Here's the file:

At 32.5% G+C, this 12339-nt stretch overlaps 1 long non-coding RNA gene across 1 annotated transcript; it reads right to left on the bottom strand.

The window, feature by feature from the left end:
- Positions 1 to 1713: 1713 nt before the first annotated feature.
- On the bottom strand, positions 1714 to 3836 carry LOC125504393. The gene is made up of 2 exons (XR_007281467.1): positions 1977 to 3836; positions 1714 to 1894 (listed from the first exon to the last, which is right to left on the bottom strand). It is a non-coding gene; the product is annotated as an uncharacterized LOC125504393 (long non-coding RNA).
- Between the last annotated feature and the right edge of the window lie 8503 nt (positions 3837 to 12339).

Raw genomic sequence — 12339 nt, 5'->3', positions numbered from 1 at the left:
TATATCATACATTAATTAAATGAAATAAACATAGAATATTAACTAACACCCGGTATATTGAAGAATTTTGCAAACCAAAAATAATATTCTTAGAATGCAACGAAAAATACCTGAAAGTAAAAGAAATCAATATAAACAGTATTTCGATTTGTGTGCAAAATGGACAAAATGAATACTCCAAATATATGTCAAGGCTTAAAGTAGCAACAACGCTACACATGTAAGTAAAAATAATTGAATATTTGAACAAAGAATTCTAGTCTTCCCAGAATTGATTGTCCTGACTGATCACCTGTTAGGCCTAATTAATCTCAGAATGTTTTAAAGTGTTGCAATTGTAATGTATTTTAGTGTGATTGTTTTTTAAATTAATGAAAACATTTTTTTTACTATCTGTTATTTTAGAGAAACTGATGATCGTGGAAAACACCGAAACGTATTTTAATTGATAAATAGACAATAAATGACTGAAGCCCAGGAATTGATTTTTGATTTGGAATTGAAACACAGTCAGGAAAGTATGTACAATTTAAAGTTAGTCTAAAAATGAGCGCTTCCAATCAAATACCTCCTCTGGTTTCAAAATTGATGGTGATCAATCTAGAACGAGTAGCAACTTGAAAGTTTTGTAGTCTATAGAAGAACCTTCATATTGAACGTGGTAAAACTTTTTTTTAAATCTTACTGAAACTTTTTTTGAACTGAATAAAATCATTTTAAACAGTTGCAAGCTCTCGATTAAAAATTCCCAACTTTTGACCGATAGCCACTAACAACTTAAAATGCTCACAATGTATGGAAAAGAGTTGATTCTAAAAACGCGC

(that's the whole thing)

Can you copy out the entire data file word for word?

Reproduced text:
At 32.5% G+C, this 12339-nt stretch overlaps 1 long non-coding RNA gene across 1 annotated transcript; it reads right to left on the bottom strand.

The window, feature by feature from the left end:
- Positions 1 to 1713: 1713 nt before the first annotated feature.
- On the bottom strand, positions 1714 to 3836 carry LOC125504393. The gene is made up of 2 exons (XR_007281467.1): positions 1977 to 3836; positions 1714 to 1894 (listed from the first exon to the last, which is right to left on the bottom strand). It is a non-coding gene; the product is annotated as an uncharacterized LOC125504393 (long non-coding RNA).
- Between the last annotated feature and the right edge of the window lie 8503 nt (positions 3837 to 12339).

Raw genomic sequence — 12339 nt, 5'->3', positions numbered from 1 at the left:
TATATCATACATTAATTAAATGAAATAAACATAGAATATTAACTAACACCCGGTATATTGAAGAATTTTGCAAACCAAAAATAATATTCTTAGAATGCAACGAAAAATACCTGAAAGTAAAAGAAATCAATATAAACAGTATTTCGATTTGTGTGCAAAATGGACAAAATGAATACTCCAAATATATGTCAAGGCTTAAAGTAGCAACAACGCTACACATGTAAGTAAAAATAATTGAATATTTGAACAAAGAATTCTAGTCTTCCCAGAATTGATTGTCCTGACTGATCACCTGTTAGGCCTAATTAATCTCAGAATGTTTTAAAGTGTTGCAATTGTAATGTATTTTAGTGTGATTGTTTTTTAAATTAATGAAAACATTTTTTTTACTATCTGTTATTTTAGAGAAACTGATGATCGTGGAAAACACCGAAACGTATTTTAATTGATAAATAGACAATAAATGACTGAAGCCCAGGAATTGATTTTTGATTTGGAATTGAAACACAGTCAGGAAAGTATGTACAATTTAAAGTTAGTCTAAAAATGAGCGCTTCCAATCAAATACCTCCTCTGGTTTCAAAATTGATGGTGATCAATCTAGAACGAGTAGCAACTTGAAAGTTTTGTAGTCTATAGAAGAACCTTCATATTGAACGTGGTAAAACTTTTTTTTAAATCTTACTGAAACTTTTTTTGAACTGAATAAAATCATTTTAAACAGTTGCAAGCTCTCGATTAAAAATTCCCAACTTTTGACCGATAGCCACTAACAACTTAAAATGCTCACAATGTATGGAAAAGAGTTGATTCTAAAAACGCGC